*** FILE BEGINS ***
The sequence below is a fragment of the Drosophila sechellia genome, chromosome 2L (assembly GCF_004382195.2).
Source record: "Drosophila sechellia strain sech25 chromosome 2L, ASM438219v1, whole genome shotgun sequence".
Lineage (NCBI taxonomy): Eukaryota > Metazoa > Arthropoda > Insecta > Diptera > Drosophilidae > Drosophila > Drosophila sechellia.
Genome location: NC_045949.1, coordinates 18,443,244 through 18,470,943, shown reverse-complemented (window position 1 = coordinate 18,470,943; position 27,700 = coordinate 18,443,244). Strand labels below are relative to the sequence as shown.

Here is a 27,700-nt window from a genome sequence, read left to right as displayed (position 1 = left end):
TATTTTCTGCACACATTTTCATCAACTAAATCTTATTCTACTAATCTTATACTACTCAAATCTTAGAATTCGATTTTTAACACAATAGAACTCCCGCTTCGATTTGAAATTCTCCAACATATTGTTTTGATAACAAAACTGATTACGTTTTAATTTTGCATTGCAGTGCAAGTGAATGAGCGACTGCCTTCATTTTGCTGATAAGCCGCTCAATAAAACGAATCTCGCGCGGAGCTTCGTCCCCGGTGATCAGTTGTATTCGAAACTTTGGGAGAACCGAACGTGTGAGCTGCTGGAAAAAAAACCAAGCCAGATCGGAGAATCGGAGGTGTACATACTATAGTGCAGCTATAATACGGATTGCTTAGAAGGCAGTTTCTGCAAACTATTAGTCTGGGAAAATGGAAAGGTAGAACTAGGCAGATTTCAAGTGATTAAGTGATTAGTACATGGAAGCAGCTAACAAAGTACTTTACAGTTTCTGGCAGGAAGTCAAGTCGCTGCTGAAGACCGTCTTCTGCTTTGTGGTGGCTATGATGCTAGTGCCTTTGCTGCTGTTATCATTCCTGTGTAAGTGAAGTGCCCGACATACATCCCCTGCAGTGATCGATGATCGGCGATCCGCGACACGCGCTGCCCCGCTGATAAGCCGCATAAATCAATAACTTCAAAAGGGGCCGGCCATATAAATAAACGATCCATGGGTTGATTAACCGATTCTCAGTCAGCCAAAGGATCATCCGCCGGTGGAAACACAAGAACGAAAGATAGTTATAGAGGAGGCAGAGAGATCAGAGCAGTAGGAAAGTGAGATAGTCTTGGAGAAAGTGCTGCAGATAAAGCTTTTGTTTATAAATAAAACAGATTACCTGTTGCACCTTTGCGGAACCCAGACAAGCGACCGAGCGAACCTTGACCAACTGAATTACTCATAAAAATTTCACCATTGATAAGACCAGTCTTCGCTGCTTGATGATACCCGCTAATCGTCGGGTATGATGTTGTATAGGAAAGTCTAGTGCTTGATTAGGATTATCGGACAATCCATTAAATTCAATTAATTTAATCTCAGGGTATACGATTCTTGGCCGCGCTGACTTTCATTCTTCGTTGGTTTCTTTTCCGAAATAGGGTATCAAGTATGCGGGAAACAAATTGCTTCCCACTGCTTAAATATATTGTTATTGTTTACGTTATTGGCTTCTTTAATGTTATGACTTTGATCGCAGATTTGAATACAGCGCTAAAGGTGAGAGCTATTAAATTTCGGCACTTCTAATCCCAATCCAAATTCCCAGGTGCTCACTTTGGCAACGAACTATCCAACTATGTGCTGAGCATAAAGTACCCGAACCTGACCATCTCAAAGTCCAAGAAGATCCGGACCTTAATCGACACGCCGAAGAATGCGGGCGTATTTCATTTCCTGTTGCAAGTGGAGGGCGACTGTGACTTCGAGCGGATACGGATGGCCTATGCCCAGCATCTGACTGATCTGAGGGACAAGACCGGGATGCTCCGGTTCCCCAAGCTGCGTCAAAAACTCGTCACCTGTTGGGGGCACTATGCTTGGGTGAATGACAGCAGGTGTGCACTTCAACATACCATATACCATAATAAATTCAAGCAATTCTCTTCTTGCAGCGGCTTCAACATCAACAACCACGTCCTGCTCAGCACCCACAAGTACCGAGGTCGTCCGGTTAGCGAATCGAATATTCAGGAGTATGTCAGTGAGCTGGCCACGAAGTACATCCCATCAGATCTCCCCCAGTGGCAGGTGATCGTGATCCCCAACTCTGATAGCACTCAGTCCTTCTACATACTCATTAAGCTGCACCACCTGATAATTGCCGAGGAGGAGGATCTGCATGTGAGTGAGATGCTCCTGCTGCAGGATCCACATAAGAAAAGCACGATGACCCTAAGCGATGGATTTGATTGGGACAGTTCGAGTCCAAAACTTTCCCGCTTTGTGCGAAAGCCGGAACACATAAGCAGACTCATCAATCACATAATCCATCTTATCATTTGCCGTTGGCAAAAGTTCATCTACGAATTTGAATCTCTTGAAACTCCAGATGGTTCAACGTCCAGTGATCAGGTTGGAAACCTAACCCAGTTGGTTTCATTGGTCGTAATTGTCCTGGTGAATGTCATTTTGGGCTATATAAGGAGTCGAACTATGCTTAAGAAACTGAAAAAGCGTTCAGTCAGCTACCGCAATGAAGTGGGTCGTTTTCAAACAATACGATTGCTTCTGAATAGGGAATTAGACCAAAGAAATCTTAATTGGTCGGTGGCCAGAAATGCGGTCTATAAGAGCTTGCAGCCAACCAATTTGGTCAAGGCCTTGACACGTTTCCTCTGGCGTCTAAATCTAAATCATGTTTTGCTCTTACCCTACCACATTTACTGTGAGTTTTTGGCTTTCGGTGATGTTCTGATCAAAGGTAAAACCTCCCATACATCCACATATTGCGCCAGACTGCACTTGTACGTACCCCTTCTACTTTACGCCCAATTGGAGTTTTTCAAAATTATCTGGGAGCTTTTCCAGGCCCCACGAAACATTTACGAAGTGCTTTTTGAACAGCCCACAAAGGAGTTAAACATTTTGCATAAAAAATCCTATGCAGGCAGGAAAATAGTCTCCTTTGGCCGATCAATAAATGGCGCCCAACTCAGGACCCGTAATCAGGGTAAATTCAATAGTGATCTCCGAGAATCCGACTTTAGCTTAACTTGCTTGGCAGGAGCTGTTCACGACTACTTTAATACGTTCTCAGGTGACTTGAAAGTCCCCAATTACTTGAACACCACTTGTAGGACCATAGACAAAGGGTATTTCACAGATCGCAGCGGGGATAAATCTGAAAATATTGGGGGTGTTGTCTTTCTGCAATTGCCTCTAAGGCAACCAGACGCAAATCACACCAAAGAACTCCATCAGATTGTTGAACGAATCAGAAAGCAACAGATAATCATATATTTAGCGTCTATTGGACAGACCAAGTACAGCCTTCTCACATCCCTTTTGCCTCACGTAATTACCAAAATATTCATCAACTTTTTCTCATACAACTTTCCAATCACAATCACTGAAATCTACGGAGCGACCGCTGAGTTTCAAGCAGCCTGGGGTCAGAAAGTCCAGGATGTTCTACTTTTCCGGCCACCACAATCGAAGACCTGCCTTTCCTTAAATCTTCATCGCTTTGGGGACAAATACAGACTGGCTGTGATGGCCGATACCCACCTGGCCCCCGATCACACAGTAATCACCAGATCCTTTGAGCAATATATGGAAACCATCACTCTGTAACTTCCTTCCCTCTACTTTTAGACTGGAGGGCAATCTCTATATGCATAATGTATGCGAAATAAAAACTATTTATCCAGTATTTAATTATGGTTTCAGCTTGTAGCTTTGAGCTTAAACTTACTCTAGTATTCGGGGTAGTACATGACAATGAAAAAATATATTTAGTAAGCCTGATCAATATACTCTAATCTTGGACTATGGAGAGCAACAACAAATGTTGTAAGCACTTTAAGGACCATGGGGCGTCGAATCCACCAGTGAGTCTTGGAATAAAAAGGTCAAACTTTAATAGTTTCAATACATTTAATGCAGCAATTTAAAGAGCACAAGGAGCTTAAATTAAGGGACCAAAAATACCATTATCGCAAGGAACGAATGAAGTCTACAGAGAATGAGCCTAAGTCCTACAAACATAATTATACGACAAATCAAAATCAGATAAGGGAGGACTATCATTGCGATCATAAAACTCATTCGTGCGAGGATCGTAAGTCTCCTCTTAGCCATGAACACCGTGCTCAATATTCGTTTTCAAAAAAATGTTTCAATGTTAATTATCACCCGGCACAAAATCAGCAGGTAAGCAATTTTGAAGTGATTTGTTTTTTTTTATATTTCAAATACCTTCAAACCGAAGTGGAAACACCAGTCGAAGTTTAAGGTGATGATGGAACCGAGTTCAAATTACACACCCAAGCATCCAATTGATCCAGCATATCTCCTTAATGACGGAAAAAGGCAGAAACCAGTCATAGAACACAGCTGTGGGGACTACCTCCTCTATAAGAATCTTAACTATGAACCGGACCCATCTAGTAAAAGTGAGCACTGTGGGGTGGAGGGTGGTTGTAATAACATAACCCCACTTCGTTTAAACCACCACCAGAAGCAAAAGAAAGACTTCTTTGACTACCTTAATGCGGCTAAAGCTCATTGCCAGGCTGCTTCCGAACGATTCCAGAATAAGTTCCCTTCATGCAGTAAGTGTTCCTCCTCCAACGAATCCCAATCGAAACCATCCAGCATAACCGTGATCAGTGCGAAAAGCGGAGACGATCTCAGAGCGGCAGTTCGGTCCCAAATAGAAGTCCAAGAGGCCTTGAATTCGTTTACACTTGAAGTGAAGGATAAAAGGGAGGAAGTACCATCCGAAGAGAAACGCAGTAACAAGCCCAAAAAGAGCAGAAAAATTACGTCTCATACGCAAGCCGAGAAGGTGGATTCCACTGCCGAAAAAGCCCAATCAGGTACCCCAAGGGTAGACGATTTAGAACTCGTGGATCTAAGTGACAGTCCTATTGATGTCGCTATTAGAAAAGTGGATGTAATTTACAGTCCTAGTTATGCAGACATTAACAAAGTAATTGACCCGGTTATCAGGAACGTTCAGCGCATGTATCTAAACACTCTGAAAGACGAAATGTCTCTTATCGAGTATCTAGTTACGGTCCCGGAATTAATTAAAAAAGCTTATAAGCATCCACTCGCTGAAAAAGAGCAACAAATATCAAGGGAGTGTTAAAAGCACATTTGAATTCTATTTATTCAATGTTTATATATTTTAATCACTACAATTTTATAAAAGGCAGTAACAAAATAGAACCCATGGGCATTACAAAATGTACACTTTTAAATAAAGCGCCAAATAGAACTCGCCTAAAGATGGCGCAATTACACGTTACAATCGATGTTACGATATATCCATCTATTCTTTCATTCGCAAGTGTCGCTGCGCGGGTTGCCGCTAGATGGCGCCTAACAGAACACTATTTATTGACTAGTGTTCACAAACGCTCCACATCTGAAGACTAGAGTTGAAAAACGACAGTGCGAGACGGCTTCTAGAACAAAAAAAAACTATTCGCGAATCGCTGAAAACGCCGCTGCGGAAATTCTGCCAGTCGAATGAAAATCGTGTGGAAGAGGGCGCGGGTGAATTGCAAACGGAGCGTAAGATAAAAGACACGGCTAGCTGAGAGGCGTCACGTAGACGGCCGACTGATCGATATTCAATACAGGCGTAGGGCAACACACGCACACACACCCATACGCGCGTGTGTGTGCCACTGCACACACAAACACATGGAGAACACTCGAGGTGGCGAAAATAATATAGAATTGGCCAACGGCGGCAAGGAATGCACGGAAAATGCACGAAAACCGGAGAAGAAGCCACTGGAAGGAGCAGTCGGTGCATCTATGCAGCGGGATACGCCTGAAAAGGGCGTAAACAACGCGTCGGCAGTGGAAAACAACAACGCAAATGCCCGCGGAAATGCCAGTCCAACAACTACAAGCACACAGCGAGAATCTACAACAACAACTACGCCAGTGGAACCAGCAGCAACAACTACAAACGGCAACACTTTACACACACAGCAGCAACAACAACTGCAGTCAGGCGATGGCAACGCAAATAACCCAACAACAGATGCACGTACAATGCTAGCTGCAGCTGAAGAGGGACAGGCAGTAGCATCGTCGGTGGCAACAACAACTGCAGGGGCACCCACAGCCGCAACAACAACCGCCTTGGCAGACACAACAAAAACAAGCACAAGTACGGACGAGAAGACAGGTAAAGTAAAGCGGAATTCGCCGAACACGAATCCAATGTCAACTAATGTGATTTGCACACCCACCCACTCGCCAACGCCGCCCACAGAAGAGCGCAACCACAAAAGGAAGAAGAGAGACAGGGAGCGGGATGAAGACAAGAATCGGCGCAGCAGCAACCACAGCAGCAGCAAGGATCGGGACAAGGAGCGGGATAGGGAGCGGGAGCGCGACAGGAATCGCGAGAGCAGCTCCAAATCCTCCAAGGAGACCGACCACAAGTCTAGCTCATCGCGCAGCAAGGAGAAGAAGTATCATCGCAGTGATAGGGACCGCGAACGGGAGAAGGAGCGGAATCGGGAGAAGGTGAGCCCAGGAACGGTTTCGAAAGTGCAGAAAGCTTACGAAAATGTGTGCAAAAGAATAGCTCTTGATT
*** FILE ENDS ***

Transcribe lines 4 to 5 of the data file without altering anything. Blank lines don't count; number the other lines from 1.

Genome location: NC_045949.1, coordinates 18,443,244 through 18,470,943, shown reverse-complemented (window position 1 = coordinate 18,470,943; position 27,700 = coordinate 18,443,244). Strand labels below are relative to the sequence as shown.

Here is a 27,700-nt window from a genome sequence, read left to right as displayed (position 1 = left end):